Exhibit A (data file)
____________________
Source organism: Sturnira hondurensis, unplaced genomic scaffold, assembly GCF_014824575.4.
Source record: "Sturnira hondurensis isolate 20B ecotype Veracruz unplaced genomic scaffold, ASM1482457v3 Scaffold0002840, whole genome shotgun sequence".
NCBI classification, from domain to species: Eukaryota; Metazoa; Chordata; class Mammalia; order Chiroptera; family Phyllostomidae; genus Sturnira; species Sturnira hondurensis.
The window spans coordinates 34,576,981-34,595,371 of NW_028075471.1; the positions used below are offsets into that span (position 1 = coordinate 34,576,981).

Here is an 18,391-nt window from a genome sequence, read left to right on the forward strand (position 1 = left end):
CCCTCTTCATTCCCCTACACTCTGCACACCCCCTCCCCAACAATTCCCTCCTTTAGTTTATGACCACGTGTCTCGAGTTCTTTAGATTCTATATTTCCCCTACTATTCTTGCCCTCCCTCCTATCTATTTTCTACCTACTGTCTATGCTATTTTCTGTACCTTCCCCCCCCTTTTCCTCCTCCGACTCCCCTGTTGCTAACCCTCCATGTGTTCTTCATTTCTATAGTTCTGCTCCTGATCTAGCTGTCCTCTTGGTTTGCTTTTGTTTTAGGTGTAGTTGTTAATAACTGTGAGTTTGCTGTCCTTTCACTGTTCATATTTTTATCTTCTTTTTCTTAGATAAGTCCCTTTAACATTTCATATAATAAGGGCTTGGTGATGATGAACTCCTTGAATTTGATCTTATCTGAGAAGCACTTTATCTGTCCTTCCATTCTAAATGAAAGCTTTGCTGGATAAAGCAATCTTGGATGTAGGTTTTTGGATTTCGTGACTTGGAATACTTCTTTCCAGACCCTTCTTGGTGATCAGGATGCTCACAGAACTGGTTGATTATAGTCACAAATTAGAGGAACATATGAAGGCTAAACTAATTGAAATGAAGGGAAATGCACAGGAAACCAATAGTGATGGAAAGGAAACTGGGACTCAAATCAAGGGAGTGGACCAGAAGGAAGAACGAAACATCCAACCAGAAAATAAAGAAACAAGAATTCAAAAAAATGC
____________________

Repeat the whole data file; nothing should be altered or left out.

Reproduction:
Source organism: Sturnira hondurensis, unplaced genomic scaffold, assembly GCF_014824575.4.
Source record: "Sturnira hondurensis isolate 20B ecotype Veracruz unplaced genomic scaffold, ASM1482457v3 Scaffold0002840, whole genome shotgun sequence".
NCBI classification, from domain to species: Eukaryota; Metazoa; Chordata; class Mammalia; order Chiroptera; family Phyllostomidae; genus Sturnira; species Sturnira hondurensis.
The window spans coordinates 34,576,981-34,595,371 of NW_028075471.1; the positions used below are offsets into that span (position 1 = coordinate 34,576,981).

Here is an 18,391-nt window from a genome sequence, read left to right on the forward strand (position 1 = left end):
CCCTCTTCATTCCCCTACACTCTGCACACCCCCTCCCCAACAATTCCCTCCTTTAGTTTATGACCACGTGTCTCGAGTTCTTTAGATTCTATATTTCCCCTACTATTCTTGCCCTCCCTCCTATCTATTTTCTACCTACTGTCTATGCTATTTTCTGTACCTTCCCCCCCCTTTTCCTCCTCCGACTCCCCTGTTGCTAACCCTCCATGTGTTCTTCATTTCTATAGTTCTGCTCCTGATCTAGCTGTCCTCTTGGTTTGCTTTTGTTTTAGGTGTAGTTGTTAATAACTGTGAGTTTGCTGTCCTTTCACTGTTCATATTTTTATCTTCTTTTTCTTAGATAAGTCCCTTTAACATTTCATATAATAAGGGCTTGGTGATGATGAACTCCTTGAATTTGATCTTATCTGAGAAGCACTTTATCTGTCCTTCCATTCTAAATGAAAGCTTTGCTGGATAAAGCAATCTTGGATGTAGGTTTTTGGATTTCGTGACTTGGAATACTTCTTTCCAGACCCTTCTTGGTGATCAGGATGCTCACAGAACTGGTTGATTATAGTCACAAATTAGAGGAACATATGAAGGCTAAACTAATTGAAATGAAGGGAAATGCACAGGAAACCAATAGTGATGGAAAGGAAACTGGGACTCAAATCAAGGGAGTGGACCAGAAGGAAGAACGAAACATCCAACCAGAAAATAAAGAAACAAGAATTCAAAAAAATGC